November 6, 2016
Two days from today is Election Day in the United States. A day when the final votes will be cast for our next President. In the months leading up to this momentous occasion, there have been vicious battles, not only between the two candidates, but among relatives, friends, co-workers, and even church leaders and members, as to which one is best suited to lead our country. And while I agree that it is very important to vote as a citizen of the US, I do not agree that families, friends, and churches should fight, and become divided, over an election.
And the upcoming election isn't the only thing I have witnessed cause such division. I grew up on the North Side of Chicago. My adoptive father, of course, was an ardent Cubs fan, as was most of our family growing up. However, I had a cousin who was a diehard White Sox fan. I am quite certain I don't have to elaborate on how well my father took to that. While I myself am not really into sports or picking teams, with the Cubs recently being in the World Series, anyone that did not support the Cubs in this long-awaited endeavor was most assuredly met with sharp opposition by any hardcore Cub fans among us.
Or let's take a look at the cars and trucks parked out front... What will you find? Chevys and Fords mostly. I know my husband really loves me, because when I wanted my Chevy Spark, he didn't put up too much fuss, even though he is a committed Ford guy. And then there are those who drive un-American brands, that both the Chevy and the Ford guys will rile against together.
But whether you are a Democrat or a Republican, a Cubs fan or a Sox fan, and drive a Chevy, Ford, or something else, there are far more important divisions we need to look at.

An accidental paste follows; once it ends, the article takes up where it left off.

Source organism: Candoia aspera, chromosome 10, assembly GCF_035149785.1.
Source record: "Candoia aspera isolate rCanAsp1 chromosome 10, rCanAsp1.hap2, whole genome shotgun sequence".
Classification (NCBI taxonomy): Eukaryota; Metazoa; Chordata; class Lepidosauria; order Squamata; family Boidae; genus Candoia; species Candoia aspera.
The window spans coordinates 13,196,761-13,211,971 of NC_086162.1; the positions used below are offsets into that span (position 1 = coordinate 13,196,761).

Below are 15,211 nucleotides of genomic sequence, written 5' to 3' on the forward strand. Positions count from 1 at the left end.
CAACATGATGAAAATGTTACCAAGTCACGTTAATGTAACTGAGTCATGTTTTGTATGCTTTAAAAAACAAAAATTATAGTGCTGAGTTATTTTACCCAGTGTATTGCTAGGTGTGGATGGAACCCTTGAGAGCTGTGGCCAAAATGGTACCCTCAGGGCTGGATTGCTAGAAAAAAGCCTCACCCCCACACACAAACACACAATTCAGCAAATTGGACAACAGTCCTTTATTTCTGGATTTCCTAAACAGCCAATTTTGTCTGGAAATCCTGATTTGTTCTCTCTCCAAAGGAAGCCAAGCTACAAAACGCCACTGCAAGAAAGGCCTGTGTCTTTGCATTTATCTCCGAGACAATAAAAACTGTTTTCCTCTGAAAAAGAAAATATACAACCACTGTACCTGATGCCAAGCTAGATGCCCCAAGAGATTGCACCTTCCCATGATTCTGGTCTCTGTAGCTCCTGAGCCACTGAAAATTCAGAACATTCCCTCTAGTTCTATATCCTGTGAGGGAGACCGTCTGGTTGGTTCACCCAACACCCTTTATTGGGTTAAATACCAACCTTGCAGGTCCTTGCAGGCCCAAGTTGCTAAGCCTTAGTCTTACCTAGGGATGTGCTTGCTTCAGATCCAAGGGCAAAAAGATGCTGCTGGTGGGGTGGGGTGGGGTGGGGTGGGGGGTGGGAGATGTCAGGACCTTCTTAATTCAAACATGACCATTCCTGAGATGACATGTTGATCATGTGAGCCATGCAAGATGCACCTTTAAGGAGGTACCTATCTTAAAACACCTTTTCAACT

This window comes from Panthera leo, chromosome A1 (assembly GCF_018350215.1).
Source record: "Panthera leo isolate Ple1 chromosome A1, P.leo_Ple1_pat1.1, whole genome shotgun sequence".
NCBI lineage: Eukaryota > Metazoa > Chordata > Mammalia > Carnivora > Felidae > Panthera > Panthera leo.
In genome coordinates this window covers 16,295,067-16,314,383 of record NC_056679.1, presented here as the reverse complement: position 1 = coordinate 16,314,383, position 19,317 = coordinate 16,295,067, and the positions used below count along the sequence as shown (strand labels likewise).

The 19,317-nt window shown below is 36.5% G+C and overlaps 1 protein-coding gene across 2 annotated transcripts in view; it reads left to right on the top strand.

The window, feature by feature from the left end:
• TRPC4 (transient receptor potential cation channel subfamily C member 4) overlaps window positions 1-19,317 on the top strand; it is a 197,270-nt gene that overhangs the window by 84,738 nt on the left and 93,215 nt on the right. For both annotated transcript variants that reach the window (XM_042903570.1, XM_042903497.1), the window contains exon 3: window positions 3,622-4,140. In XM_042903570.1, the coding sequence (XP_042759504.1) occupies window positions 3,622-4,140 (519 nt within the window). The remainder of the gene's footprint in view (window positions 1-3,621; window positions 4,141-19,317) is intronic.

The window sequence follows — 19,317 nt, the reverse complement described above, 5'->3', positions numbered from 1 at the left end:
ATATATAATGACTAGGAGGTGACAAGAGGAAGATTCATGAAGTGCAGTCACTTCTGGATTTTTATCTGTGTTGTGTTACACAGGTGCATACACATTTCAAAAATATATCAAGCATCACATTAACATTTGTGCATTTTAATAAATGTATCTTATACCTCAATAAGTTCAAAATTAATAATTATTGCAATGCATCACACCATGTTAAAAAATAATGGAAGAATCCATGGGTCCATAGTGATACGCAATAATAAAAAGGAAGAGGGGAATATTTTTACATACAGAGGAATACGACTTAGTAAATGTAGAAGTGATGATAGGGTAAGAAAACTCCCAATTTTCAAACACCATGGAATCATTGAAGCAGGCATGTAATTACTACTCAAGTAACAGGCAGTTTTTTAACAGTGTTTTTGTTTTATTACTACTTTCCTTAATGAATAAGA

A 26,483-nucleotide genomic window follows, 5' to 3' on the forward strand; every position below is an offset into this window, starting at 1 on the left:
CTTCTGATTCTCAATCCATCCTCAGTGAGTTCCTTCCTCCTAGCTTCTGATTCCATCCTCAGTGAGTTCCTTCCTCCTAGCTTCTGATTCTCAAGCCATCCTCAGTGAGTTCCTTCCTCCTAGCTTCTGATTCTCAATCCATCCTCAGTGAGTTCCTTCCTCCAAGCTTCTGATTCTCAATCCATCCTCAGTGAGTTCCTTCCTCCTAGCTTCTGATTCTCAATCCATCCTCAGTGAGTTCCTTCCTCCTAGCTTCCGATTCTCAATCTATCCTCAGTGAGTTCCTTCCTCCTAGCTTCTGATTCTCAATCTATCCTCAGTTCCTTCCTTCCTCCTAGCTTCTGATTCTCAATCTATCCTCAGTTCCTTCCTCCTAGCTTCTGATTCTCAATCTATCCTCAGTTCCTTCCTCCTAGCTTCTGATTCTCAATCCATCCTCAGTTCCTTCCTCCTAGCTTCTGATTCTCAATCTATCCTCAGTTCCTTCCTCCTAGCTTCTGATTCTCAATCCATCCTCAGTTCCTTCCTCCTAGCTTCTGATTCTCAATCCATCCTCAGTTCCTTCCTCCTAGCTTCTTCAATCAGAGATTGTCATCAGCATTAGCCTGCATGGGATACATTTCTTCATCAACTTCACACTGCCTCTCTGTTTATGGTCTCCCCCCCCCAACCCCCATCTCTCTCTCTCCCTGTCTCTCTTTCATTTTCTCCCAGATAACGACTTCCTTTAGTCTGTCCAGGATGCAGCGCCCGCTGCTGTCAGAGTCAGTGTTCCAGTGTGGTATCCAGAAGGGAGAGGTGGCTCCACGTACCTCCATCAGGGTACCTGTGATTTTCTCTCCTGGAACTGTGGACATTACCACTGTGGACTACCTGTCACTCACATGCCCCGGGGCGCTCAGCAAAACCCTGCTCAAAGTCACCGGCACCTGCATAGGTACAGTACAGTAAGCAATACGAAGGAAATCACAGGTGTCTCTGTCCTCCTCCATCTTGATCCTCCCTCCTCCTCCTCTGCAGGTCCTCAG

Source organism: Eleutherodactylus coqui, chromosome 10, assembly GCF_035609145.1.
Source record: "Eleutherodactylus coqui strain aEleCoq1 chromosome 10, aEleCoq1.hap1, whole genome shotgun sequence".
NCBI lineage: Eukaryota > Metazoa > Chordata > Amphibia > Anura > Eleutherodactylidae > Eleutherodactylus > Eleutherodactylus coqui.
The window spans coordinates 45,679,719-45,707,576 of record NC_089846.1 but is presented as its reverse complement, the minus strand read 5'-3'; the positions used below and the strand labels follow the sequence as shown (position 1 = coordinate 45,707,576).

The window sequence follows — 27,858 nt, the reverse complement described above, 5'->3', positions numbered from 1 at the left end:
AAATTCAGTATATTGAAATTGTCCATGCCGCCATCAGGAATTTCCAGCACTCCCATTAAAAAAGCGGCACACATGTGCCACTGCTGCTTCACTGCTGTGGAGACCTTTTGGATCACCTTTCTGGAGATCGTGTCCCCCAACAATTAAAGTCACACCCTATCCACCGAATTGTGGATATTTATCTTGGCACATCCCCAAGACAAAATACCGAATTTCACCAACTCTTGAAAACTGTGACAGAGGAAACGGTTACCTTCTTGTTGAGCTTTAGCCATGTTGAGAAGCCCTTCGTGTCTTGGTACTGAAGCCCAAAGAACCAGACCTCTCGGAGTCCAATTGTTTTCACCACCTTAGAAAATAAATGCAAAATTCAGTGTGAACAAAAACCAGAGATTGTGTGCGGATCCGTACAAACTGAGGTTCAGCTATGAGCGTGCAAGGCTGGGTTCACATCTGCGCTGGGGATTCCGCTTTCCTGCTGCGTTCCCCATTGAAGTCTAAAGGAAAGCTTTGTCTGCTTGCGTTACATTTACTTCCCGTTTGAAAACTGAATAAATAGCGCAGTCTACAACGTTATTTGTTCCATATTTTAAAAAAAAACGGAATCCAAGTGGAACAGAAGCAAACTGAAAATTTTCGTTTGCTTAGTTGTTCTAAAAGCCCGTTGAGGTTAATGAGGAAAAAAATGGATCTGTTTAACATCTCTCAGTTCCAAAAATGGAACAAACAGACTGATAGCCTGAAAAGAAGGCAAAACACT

The church - not the building, but the Body of Christ - has throughout history, suffered from one division after another. Although for many centuries, the Catholic church was the most prominent, smaller denominations have existed since the beginning of the New Testament church. Even the Apostle Paul dealt with this, as we heard in our 2nd Scripture reading today (1 Corinthians 1:10-13). Six days ago, Reformation Day was celebrated, in honor of how Martin Luther penned a document attacking the Catholic Church's corrupt practice of selling "indulgences to absolve sin". On October 31st, 1517, he nailed his "95 Theses", which propounded two central beliefs - that the Bible is the central religious authority and that humans may reach salvation only by their faith and not by their deeds - to the door of the "Schlosskirche" or Castle Church in Wittenberg, Germany. This sparked the Protestant Reformation. Although these Biblical truths had been advanced before, and true believers have always existed throughout the centuries, even underground if necessary; Martin Luther codified them at a moment in history ripe for religious reformation. The mainstream Christian Church, already divided between the Roman Catholic Church and the Eastern Orthodox Church since the year 1054, was now further divided by the Protestantism that soon emerged shaped by Luther's Reformation. But even Protestantism become divided further still. The largest Protestant denomination today is that of the Baptists, second is the Methodists, followed by the Church of God in Christ, the Lutherans, the Assemblies of God, the Presbyterians, the Episcopal Church, the Church of Christ, and the Pentecostals - with many more smaller denominations as well. And these Protestant denominations split down into even more divisions! My adoptive father, a staunch Republican, diehard Cub fan, who refused to drive anything that wasn't made by General Motors, was also a member of the Lutheran Church Missouri Synod. Now mind you, to him it wasn't good enough to be "just a Lutheran", or to attend a Lutheran church. It HAD to be Missouri Synod. I joke, although with a tear in my eye, that he put so much faith in being a Missouri Synod Lutheran that he is still wandering around looking for the door to heaven that is marked "Missouri Synod Lutherans only".